Small teams (no more than nine people) divide work into two-week milestones known as “sprints” or “iterations.” They meet for daily 15-minute “stand-ups” led by a Scrum Master to discuss where things stand. The Scrum Master acts as a facilitator whose job is to clear away obstacles and help the team work more efficiently. This Agile approach is great for creative projects where goals can be modified midway without derailing the entire project.

monday board

Manage your sprint iteration planning with our scrum management templates

6. Lean

Just as with Agile and PMBOK, Lean methodology wouldn’t be the most accurate way to describe this framework. This philosophy focuses achieving more by working with less. It’s mostly attributed to the Toyota Production System (TPS) who defined three broad types of waste: muda, mura, muri.

Lean aims to systematically eliminate all these forms of waste so you’re working as efficiently as possible. It encourages you to strip away all the fluff of your day-to-day so you’re only left with the essentials that deliver real value. Lean is easy to follow if you work in a manufacturing or production environment delivering a physical product, such as a Toyota car. Unfortunately, Lean is an old-school methodology that’s not relevant for most teams working digitally these days.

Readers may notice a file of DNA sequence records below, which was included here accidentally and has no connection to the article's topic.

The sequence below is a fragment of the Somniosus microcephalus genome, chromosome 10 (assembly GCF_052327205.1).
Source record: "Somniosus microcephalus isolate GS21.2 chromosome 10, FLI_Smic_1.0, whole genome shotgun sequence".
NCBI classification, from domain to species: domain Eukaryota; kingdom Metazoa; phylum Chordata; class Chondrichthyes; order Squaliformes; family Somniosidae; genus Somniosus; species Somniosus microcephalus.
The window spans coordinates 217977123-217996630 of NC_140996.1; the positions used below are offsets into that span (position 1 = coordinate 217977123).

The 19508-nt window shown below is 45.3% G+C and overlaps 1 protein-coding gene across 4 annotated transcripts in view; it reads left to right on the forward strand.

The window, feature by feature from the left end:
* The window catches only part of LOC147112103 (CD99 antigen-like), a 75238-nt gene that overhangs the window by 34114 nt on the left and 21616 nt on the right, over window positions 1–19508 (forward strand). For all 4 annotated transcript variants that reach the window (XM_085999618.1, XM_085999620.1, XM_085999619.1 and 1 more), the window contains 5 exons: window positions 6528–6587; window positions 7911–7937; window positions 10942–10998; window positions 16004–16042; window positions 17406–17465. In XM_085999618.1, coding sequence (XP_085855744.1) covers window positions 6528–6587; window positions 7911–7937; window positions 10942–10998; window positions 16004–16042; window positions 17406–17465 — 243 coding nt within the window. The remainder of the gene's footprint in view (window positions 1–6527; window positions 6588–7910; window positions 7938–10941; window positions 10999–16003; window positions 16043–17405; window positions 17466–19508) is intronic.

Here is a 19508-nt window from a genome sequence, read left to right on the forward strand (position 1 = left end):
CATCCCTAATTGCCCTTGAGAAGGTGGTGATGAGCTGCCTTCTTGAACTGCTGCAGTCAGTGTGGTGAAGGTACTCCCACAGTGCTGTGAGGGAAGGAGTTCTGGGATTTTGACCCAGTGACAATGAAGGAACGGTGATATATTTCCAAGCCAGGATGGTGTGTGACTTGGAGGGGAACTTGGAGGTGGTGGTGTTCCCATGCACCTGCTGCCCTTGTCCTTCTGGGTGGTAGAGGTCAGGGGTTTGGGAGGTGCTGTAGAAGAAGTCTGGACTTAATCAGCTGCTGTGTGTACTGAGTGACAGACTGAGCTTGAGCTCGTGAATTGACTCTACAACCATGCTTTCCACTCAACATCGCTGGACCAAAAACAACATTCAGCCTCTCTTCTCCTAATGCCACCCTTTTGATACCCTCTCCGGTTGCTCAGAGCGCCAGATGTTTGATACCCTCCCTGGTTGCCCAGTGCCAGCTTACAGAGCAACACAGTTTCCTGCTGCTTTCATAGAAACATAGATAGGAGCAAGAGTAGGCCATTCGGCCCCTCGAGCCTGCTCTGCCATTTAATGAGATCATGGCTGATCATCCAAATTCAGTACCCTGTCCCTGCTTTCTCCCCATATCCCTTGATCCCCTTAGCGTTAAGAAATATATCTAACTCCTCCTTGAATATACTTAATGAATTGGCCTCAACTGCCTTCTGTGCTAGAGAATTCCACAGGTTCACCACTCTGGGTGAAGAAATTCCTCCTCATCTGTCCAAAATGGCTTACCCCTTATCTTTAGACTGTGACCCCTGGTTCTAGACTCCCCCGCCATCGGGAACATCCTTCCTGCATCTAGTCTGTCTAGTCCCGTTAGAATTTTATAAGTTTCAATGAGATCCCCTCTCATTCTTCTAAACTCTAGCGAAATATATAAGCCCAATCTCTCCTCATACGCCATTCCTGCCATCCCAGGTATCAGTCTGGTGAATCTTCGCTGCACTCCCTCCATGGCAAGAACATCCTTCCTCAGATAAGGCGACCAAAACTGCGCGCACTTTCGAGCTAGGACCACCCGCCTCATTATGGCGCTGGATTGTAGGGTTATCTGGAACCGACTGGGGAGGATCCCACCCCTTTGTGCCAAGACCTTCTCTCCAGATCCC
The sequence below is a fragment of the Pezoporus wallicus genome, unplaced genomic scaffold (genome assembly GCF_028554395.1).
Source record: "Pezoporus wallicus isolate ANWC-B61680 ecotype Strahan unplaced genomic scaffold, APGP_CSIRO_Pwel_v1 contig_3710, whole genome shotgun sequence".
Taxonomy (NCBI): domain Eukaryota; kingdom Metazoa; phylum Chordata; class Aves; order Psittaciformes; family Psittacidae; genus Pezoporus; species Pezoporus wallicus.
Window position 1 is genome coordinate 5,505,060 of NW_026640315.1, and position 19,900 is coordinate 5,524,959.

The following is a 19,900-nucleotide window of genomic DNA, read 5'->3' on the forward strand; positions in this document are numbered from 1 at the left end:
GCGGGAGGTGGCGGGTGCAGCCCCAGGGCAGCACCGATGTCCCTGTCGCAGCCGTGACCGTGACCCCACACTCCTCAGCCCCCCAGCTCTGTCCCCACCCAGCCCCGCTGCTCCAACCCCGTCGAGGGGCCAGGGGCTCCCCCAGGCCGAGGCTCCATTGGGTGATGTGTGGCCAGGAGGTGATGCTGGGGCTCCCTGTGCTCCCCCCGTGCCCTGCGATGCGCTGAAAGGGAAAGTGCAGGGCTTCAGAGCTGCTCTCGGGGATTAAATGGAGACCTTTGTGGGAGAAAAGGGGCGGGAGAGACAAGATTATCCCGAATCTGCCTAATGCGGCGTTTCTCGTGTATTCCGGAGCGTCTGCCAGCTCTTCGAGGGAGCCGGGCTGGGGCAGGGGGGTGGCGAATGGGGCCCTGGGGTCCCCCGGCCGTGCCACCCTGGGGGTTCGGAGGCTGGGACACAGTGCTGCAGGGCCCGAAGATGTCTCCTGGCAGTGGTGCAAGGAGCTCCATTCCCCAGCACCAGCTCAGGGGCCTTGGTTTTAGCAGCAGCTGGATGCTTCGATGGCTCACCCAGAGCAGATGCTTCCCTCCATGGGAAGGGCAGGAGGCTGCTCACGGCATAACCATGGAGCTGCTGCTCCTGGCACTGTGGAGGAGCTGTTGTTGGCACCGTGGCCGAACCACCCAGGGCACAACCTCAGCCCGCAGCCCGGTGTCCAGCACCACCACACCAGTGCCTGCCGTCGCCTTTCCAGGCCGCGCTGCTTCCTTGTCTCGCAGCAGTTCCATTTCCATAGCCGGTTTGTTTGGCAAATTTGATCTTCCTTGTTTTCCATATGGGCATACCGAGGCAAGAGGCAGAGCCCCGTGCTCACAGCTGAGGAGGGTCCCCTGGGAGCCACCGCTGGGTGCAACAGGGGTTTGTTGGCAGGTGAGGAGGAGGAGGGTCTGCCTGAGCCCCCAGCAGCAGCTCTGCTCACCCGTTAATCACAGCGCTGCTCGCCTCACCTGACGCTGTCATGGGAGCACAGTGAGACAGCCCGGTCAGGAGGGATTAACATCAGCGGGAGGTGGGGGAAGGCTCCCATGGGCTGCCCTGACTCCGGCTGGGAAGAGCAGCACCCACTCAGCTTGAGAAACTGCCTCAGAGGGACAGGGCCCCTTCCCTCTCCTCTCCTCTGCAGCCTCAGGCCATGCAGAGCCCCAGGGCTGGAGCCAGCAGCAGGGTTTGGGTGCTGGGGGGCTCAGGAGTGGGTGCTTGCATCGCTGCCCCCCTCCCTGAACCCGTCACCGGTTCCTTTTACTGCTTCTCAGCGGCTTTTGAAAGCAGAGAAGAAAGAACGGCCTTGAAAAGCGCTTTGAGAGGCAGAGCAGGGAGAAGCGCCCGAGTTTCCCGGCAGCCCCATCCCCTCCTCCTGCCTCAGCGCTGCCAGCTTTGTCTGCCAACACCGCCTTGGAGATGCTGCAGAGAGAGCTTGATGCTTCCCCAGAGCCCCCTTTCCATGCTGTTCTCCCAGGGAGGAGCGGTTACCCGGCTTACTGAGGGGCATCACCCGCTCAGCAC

circle chart

 

7. Kanban

Speaking of Lean offshoots, Kanban is one of them. The Kanban board is used to visually manage processes with several different columns that represent stages in your workflow. The stages could be as simple as “To-do,” “Working on it,” and “Done” or far more complex, as tailored to your process. You then represent work via cards or sticky notes, moving them from left to right as they progress through your workflow—this way you can easily evaluate points of inefficiency: where are sticky notes building up?